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    109 KB tl;dr Anonymous 03/14/10(Sun)23:40 No.8587779  
    You never hear the resonator going off, he mused.

    He grew up in the ducts in what used to be the Central 117. His life was a constant struggle from the day he was born. There had been cities and states on the surface once by which his location might have been more accurately ascertained, but they were long gone. He had been to the surface, more and more often recently in fact, and saw nothing there to interest him but distorted concrete and molten steel.

    He liked to think he was not a born fighter, but rather a thinker. When he was just a child clinging onto the shoulders of his father, he would listen to glorious stories of a previous age, an age of scientific progress and of Enlightment. He listened to the stories day in and day out, and his father never tired of talking, never gave up, even as they made their way through the bleak and suffering columns of refugees.

    Ducts were a bleak place and life was not kind to him. Somehow you just knew it wasn't always like this, you could feel it instinctively in your bones that man was simply not meant to be an underground scavenger. He knew he was being ungrateful, because for all their filth and Spartan uncomfort, the Ducts were a marvel of makeshift engineering. He knew them all and could probably draw the schematics of the entire network from memory. (This was not a good thing if he was ever taken prisoner.) Condensation filters placed on ventilation intersections caught vapor from the air and purified it until it was at least barely drinkable. Purposefully dug out damp recesses grew mushrooms and lichens, with occasional insects sharing in on the nutrients. The undrinkable water from the surface was diverted into several sludge caves where red algae and some invertebrate biology managed to thrive in a light-independent ecosystem. If he never ate another sludge cake it would be too soon.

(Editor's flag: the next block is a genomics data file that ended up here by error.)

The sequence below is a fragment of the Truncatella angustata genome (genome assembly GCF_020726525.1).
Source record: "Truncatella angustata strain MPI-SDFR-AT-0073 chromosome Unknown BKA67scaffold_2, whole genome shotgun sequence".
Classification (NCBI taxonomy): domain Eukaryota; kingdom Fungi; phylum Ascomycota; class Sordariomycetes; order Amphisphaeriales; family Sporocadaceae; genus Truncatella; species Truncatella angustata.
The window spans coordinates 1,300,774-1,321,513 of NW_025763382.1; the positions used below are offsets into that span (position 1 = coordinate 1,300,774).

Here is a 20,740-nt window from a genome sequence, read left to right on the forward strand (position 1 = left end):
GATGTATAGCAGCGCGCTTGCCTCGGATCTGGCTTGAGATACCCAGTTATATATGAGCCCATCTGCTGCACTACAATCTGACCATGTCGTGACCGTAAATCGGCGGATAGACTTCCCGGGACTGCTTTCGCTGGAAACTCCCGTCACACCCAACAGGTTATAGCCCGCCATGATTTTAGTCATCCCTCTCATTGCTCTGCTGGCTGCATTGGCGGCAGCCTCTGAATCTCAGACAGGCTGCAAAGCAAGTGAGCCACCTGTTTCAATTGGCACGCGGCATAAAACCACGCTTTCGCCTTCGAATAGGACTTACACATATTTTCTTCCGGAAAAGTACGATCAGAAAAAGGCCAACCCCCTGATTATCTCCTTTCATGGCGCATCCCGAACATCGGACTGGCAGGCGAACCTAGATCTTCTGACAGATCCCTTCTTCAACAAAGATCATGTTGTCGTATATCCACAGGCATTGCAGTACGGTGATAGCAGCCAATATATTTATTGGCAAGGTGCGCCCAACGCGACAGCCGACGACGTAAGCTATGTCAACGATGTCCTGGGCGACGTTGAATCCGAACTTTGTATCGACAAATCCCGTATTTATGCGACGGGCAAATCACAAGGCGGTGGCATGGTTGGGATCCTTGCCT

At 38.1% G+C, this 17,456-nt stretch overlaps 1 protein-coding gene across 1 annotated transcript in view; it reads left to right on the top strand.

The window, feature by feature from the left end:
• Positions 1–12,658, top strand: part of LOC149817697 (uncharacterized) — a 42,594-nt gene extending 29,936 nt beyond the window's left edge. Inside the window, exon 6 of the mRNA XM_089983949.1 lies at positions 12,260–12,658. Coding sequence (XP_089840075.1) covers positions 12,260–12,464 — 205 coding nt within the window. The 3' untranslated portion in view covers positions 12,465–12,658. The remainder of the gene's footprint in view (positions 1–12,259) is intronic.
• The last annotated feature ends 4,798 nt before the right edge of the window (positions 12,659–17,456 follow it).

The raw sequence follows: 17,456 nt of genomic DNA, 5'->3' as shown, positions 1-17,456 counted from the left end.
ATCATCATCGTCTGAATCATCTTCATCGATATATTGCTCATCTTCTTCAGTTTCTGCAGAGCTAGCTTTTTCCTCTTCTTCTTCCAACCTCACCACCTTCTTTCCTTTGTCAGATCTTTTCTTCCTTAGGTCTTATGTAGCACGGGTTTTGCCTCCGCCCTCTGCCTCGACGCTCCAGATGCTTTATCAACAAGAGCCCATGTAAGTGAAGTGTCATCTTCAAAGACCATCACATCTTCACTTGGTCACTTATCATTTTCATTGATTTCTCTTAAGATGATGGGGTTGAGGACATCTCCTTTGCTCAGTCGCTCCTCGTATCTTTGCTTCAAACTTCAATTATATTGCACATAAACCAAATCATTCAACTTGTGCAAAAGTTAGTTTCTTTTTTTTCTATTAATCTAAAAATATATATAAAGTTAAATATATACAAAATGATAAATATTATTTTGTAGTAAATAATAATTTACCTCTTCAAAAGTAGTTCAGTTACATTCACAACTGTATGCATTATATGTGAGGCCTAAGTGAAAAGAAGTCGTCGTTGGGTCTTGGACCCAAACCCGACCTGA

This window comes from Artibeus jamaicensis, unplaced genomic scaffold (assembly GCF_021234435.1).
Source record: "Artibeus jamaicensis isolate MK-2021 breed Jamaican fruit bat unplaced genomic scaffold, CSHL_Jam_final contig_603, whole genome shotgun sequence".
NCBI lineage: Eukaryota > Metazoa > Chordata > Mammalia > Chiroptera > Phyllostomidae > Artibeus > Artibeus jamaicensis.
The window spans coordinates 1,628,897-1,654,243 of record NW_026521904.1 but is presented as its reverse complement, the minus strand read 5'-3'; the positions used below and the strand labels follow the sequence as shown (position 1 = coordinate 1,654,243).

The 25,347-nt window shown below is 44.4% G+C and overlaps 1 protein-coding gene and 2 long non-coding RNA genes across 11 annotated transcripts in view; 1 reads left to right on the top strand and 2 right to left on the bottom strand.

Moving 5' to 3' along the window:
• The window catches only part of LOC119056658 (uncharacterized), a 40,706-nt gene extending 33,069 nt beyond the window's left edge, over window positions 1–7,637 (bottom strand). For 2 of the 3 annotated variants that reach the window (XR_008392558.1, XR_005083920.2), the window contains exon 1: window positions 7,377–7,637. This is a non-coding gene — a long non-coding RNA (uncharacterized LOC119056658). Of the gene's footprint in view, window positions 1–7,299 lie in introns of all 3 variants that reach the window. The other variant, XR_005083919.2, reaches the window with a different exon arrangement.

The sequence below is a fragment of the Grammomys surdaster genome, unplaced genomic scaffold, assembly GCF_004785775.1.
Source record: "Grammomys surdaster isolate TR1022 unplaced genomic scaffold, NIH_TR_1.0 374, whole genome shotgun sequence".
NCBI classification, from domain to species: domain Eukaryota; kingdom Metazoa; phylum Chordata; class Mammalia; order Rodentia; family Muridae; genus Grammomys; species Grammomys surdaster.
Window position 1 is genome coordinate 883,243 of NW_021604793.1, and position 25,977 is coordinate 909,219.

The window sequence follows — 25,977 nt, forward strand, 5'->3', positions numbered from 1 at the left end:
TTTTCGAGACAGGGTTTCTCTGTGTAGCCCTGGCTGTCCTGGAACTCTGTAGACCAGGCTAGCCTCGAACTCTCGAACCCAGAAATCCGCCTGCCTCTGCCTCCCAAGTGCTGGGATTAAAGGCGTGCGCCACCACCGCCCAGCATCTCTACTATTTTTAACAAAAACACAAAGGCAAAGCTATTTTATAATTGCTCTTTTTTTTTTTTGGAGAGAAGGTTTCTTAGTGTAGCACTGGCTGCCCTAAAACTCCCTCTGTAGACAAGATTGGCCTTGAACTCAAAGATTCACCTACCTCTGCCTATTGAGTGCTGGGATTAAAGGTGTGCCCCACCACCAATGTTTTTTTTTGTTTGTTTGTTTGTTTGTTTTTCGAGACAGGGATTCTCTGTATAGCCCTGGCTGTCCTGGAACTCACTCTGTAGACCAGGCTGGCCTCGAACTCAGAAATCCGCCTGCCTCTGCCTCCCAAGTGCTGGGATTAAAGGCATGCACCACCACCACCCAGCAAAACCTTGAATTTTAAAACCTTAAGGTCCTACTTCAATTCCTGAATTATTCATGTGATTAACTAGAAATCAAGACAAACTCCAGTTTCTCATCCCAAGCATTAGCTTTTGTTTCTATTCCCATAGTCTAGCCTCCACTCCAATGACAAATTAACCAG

>> Anonymous 03/14/10(Sun)23:40 No.8587785
    Fortunately at least the rat traps were moderately successful lately, the rare taste of animal flesh a necessary source of protein, vitamin D, and essential amino-acids, and as a combatant he had a good share of meat reserved for him.

    The Ducts and everything in them was cobbled together from pre-war technologies. His father spoke to him about the Enlightment, of how Earth used to be an idyllic and peaceful world. He spoke about the preceding age of barbarity, when "man waged war with fellow man". It was quite ironic. The entire arsenal of a war-bent species destroyed in peace talks, and when an alien invasion finally comes along just a century later, you have to resort to adapting tiny bits of construction machines to be able to fling projectiles.

    He never forgot the look in his father's eyes, the pride in his voice as he went on about the achievements of the human species. The good and the bad, the thousands of years of culture and wars and stupidity and brilliance. Now reduced to scavengers on the brink of extinction. His father was a being of an age past, born before the war, while he himself was a member of the resistance, war being his reality every day since birth, or at least since he was old enough to carry ammunition to the surface. The irony of that particular situation did not escape him, because here he was, twenty years later, still doing little more than... well, carrying ammunition.
    >> Anonymous 03/14/10(Sun)23:41 No.8587789